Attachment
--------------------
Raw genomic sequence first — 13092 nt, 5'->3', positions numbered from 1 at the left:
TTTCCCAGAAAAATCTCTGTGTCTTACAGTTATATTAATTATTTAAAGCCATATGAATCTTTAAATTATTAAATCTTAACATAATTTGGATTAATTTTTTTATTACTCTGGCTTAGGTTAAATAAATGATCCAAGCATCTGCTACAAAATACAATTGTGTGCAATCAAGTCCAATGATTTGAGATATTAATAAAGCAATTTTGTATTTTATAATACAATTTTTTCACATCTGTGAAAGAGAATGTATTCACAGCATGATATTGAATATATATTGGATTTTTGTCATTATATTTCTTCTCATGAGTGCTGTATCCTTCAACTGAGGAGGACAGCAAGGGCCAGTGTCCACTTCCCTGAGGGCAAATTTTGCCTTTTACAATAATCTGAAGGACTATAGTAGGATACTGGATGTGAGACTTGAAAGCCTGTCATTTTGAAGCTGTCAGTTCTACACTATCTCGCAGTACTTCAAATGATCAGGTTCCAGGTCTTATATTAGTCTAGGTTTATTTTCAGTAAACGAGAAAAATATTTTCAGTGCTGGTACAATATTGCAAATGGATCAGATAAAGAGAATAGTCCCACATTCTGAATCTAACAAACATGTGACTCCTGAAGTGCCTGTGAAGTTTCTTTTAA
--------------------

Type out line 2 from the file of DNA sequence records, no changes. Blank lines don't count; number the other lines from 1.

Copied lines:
TTTCCCAGAAAAATCTCTGTGTCTTACAGTTATATTAATTATTTAAAGCCATATGAATCTTTAAATTATTAAATCTTAACATAATTTGGATTAATTTTTTTATTACTCTGGCTTAGGTTAAATAAATGATCCAAGCATCTGCTACAAAATACAATTGTGTGCAATCAAGTCCAATGATTTGAGATATTAATAAAGCAATTTTGTATTTTATAATACAATTTTTTCACATCTGTGAAAGAGAATGTATTCACAGCATGATATTGAATATATATTGGATTTTTGTCATTATATTTCTTCTCATGAGTGCTGTATCCTTCAACTGAGGAGGACAGCAAGGGCCAGTGTCCACTTCCCTGAGGGCAAATTTTGCCTTTTACAATAATCTGAAGGACTATAGTAGGATACTGGATGTGAGACTTGAAAGCCTGTCATTTTGAAGCTGTCAGTTCTACACTATCTCGCAGTACTTCAAATGATCAGGTTCCAGGTCTTATATTAGTCTAGGTTTATTTTCAGTAAACGAGAAAAATATTTTCAGTGCTGGTACAATATTGCAAATGGATCAGATAAAGAGAATAGTCCCACATTCTGAATCTAACAAACATGTGACTCCTGAAGTGCCTGTGAAGTTTCTTTTAA